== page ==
[TL;DR ~ if the only toxic byproduct of this new process is BPA, there’s already enzymes for degrading that into safe chemicals.]

Frustratingly, the article doesn’t deign to provide us with what the products are. All the un-credited author bothers to tell us is a quote from the project leader that, “The engineering process is much the same as for enzymes currently being used in bio-washing detergents and in the manufacture of biofuels…” This suggests they’re probably referring to methanolysis (the opposite of bulk ring-opening transesterification used to make numerous polymers).

Remember, a polymer is just a long-chain repeating organic chemical, whether it be plastic or RNA), first synthesized in 1907 by chemist Leo Baekeland (though mass production was achieved by Wallace Carothers’ accidental invention of nylon at DuPont labs in 1935 two years before his tragic death). However it’s accomplished, destroying a polymer involves chemicals or physical processes that mechanically take it apart.

SF trivia time: In the Known Space universe there’s a scene in Flatlander by Larry Niven where the nearly indestructible General Products hulls are revealed to be an advanced form of single long-chain of polymerized diamond when ambient anitmatter breaks the bonds and the whole thing unravels, appearing to evaporate around the crew. This was written 24 years before the discovery of carbon nanotubes!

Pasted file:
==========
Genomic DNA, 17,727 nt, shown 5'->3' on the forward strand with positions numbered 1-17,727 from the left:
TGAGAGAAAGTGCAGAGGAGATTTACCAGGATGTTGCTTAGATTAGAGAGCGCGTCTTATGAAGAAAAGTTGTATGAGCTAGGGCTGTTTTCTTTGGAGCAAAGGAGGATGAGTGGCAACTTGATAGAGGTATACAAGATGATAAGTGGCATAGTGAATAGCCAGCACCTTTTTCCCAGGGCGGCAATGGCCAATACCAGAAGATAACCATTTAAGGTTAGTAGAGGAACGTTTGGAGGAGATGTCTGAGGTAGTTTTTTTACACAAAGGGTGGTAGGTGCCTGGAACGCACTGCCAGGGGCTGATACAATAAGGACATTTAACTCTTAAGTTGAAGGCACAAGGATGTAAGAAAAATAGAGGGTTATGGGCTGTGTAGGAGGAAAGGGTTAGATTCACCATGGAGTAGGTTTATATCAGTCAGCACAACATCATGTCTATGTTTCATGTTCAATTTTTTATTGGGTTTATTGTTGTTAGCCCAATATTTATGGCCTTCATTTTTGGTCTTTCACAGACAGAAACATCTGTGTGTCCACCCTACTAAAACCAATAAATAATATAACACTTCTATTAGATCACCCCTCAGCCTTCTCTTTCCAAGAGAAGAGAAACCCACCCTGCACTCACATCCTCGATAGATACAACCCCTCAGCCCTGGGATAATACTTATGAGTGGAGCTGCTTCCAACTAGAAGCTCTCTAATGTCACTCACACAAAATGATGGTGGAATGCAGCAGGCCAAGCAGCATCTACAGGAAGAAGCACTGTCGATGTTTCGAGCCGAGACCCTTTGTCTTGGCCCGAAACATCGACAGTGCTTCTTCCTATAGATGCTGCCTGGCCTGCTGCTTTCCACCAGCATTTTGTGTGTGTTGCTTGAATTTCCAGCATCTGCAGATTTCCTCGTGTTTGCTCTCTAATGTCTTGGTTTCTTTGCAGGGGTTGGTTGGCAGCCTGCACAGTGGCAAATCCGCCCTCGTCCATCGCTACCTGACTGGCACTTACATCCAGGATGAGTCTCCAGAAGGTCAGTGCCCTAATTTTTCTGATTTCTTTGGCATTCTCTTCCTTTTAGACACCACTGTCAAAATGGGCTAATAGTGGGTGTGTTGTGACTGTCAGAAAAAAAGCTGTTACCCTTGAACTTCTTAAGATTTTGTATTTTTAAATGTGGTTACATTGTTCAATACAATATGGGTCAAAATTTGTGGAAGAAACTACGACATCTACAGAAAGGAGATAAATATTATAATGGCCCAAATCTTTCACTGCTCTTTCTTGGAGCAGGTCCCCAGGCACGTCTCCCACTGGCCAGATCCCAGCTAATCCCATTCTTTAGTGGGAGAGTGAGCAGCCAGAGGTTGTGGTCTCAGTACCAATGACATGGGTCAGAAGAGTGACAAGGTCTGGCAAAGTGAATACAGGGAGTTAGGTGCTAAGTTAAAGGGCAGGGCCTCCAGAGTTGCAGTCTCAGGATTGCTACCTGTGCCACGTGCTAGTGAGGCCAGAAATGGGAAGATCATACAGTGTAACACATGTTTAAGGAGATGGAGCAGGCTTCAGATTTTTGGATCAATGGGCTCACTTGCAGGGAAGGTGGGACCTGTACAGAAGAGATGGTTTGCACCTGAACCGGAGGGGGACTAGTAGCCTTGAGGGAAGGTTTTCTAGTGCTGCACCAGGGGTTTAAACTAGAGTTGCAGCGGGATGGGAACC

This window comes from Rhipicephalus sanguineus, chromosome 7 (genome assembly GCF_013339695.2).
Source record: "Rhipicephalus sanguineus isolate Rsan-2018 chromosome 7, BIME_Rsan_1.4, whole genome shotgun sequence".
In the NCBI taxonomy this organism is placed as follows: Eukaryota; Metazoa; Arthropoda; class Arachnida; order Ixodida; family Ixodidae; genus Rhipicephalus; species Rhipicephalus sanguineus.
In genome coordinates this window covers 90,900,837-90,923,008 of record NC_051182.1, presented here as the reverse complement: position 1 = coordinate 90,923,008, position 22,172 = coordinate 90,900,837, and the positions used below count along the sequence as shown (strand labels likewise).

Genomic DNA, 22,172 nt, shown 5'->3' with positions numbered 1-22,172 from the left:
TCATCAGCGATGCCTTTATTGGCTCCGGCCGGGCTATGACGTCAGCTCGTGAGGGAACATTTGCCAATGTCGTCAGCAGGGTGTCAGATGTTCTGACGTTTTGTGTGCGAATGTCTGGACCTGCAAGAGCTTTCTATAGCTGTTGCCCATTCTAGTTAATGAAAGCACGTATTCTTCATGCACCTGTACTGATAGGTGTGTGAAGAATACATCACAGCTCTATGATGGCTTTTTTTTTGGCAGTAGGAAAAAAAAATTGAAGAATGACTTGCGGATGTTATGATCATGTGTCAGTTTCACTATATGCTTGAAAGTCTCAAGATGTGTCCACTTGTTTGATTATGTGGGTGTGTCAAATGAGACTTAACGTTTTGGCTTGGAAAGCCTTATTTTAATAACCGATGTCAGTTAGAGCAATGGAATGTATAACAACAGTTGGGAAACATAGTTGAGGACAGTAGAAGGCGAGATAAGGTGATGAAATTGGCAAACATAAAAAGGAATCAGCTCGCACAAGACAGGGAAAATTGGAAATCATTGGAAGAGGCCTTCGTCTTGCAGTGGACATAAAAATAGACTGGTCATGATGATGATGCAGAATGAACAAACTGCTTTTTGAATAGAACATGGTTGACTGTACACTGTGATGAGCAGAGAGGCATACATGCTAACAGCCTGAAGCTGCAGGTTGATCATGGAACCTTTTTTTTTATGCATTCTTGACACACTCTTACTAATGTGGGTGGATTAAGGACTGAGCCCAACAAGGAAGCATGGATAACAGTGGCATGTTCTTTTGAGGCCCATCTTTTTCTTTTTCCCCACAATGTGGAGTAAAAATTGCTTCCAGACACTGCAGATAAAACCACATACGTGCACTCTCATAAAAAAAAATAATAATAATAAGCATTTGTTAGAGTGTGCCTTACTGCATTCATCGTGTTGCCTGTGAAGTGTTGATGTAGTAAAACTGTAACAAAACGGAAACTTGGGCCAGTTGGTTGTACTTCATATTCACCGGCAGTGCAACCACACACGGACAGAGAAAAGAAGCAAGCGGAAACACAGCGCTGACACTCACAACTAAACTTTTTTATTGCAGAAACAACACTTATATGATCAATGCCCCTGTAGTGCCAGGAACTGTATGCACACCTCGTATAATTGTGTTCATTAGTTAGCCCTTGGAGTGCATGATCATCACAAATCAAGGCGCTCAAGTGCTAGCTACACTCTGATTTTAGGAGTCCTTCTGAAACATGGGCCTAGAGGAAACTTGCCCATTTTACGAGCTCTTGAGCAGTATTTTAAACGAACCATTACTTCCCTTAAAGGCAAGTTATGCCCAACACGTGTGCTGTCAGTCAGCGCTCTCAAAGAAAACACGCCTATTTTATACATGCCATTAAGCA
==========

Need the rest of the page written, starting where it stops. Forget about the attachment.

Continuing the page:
It should also be noted that the CNN article is a little confusing. According to the second article, the microorganism that produces the enzyme was already capable of breaking down plastic…

The researchers made the breakthrough when they were examining the structure of a natural enzyme which is thought to have evolved in a waste recycling centre in Japan, allowing a bacterium to degrade plastic as a food source.

The goal was to determine its structure, but they ended up going a step further and accidentally engineered an enzyme which was even better at breaking down PET…

The research team can now apply the tools of protein engineering and evolution to continue to improve it.


Do you want Thread, because that’s how you get Thread.

Comment made entirely in jest. I am not suggesting it is even possible that this will turn us into Pern.


I’ve read this one. It doesn’t go well for us.


Plastics are organic molecules, no? So we’ve invented something that eats organic molecules. This isn’t going to end well.


Later as a stand-alone book.

ETA: Didn’t see @dreamrnj image.


Well, enzymes aren’t self-replicating so I doubt there’s much of an issue there, but I agree that this looks half-baked at best right now. That’s a pretty complex molecule and the various forms of degradation can leave some pretty toxic shit behind.


Airborne cancer. But we won’t have to worry about that for years.


Ooh i’m reading this book as we speak.

No spoilers! :neutral_face:


Never! Enjoy it. “Slant” is pretty good Bear too.